According to the National Association of Home Builders (NAHB), new single-family home sales fell again in the month of September — down 5.5% from August and 13.2% below the pace from a year ago. Sales in the Midwest Region increased by 6.9% from August and 4.1% from a year ago. The other three regions did not fare as well. Sales in the South — the largest region by volume of sales — were down 1.5% from August and 11.4% from year ago. New sales in the Western Region fell 12% month-to-month and 15.8% from a year ago. Finally, all other declines were dwarfed by the Northeast Region (smallest by sales volume) where new sales fell by a whopping 40.6% from the month of August and 51.3% from a year ago.

Several factors have likely contributed to the decline in new home sales. Two primary factors are slowly rising interest rates and housing prices that continue to increase. The Fed has been tightening to the tune of a quarter percentage point each quarter for over a year now, this in addition to the central bank selling assets to the amount of about $40-$50 billion each month in an attempt to unwind much of its balance sheet. Both policies have had the effect of squeezing credit markets and slowing the rate of lending for real estate. This, in turn, has slowed the pace of new housing construction.

The housing market’s rebound from the 2008 crash, and — salient to the topic at hand — the recent slowdown in new sales that can be seen in 2018. While new housing construction has observably slowed by a significant amount in 2018, the median sales price of new homes is at best suffering from a slight disinflation of price increases.

Despite the recent market slowdown, analysts do not yet fear a crash anything like the one experienced a decade ago. The Chairman of the National Association of Home Builders, Randy Noel, argues that the dip in the market is just a blip, because “[s]ales are up from this time last year and builders continue to report consumer interest in housing.” Year-to-year, new home sales have actually decreased 13.2%; however, the NAHB Chief Economist argues that while “[b]uilders need to provide homes at different price points to address these affordability concerns,” it remains the case that “overall job and economic growth should help support the housing market in the months ahead as it adjusts to higher mortgage interest rates.”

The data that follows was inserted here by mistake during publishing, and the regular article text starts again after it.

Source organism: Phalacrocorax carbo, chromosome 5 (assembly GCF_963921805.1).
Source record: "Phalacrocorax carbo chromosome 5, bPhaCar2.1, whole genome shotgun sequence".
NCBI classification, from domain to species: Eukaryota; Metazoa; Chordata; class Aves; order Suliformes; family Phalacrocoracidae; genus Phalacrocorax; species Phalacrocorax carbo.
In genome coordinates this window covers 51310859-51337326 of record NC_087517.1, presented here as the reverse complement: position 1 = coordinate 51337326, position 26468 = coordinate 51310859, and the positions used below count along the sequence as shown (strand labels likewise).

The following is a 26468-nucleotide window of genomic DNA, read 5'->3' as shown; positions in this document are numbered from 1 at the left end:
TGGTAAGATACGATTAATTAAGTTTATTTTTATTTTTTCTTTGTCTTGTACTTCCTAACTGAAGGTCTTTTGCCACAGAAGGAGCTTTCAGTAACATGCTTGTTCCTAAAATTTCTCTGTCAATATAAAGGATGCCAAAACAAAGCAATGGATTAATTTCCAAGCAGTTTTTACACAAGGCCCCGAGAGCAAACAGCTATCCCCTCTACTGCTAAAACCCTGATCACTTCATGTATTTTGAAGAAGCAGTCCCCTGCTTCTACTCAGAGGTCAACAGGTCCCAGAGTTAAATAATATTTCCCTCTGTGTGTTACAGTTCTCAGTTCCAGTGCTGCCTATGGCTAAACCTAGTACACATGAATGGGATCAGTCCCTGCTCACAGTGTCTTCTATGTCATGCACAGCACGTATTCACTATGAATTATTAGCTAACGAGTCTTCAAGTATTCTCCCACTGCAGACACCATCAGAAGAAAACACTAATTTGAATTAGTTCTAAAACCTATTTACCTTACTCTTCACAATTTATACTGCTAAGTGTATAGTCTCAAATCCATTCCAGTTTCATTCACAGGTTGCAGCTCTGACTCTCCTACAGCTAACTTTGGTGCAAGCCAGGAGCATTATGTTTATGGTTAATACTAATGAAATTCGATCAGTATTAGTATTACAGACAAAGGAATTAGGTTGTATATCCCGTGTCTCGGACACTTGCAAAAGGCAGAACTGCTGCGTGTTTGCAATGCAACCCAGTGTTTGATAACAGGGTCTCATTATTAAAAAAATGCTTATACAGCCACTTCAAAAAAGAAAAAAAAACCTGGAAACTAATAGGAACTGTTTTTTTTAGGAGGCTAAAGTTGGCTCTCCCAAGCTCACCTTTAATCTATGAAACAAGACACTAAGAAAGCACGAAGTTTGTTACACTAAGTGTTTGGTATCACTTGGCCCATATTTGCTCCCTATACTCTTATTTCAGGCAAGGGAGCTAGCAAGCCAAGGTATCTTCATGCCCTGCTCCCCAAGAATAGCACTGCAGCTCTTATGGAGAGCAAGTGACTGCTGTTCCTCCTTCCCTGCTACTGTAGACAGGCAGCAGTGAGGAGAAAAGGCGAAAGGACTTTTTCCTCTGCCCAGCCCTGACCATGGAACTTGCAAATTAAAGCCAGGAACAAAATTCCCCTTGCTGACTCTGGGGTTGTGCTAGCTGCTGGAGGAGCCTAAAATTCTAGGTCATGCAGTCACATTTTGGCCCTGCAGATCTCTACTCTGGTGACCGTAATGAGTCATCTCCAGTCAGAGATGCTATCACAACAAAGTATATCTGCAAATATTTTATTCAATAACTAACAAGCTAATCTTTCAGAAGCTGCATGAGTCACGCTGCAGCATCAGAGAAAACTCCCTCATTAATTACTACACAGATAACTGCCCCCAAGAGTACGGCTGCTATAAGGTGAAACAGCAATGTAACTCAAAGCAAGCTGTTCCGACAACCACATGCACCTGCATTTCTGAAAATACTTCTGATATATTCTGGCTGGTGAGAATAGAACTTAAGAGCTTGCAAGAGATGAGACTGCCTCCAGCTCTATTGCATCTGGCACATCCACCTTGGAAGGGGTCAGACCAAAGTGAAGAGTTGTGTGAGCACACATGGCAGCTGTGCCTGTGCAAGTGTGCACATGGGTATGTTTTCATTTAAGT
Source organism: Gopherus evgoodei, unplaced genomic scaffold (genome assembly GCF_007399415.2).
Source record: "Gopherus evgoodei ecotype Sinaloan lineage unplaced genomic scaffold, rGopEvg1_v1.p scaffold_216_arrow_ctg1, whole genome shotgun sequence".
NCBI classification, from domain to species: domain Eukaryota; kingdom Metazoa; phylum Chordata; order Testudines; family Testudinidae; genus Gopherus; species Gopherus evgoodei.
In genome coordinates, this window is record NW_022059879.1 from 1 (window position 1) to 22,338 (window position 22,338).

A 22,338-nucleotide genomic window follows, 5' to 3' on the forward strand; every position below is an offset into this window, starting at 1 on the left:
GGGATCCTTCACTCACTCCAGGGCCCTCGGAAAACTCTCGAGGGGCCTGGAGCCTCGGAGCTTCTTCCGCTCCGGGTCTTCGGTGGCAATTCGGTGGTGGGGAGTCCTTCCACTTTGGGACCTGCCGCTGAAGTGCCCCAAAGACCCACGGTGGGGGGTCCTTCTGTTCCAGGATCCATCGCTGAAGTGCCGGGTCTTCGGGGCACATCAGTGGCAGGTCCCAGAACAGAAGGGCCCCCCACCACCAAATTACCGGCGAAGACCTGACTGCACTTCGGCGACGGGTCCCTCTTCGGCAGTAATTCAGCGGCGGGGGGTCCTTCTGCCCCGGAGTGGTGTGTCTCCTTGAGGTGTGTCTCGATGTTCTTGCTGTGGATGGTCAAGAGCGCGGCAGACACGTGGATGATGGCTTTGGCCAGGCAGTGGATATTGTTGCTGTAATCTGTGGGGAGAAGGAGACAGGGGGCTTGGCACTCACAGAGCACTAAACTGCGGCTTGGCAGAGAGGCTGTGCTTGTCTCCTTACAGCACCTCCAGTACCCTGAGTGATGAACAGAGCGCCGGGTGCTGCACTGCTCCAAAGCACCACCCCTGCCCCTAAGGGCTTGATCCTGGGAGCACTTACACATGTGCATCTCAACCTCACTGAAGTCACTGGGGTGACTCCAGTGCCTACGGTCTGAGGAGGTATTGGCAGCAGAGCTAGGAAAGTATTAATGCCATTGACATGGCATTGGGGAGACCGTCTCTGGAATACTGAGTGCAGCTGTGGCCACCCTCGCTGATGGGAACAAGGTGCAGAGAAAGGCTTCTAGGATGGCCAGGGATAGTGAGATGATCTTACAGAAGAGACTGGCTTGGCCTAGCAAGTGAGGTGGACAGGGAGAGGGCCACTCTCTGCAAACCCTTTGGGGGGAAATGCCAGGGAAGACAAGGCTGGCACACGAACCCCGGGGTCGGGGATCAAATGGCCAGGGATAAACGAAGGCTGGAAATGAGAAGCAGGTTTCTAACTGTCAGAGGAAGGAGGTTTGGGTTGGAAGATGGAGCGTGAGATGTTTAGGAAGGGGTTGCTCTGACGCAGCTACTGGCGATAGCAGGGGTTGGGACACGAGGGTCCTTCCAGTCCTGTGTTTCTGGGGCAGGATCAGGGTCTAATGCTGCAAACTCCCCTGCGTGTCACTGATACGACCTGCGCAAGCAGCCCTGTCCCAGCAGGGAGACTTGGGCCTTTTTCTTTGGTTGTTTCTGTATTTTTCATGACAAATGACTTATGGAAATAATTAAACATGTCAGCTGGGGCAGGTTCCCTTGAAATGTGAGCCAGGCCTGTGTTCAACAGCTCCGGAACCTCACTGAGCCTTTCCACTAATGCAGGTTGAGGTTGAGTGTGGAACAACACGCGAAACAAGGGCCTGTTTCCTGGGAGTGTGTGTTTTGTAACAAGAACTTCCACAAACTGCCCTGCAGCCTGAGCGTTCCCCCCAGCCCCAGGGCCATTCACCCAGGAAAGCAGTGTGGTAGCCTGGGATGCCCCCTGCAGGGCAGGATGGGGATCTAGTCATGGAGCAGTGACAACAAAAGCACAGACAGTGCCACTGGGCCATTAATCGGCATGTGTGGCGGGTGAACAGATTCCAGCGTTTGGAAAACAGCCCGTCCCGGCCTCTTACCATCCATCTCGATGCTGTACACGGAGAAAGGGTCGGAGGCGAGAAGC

Much of this optimism is driven by a belief that the fundamentals of the market are sound, and most other indicators are up. The economy is experiencing the tightest labor market in years, steadily rising incomes, and high levels of consumer confidence. One cannot help but remember, however, the infamous words of then Federal Reserve Chairman Ben Bernanke in mid-2005 (at the peak of the housing bubble), when he was asked by an interviewer whether he thought the explosion in housing prices and new construction might be a bubble:

Well, unquestionably, housing prices are up quite a bit; I think it’s important to note that fundamentals are also very strong. We’ve got a growing economy, jobs, incomes. We’ve got very low mortgage rates. We’ve got demographics supporting housing growth. We’ve got restricted supply in some places . . . I don’t know whether prices are exactly where they should be, but I think it’s fair to say that much of what’s happened is supported by the strength of the economy [emphasis added].”

The market may well be sound this time; but as housing prices continue to climb in the wake of affordability issues and slowing sales we should at least be wary that market fundamentals might once again show us how “this time is different” is really just more of the same.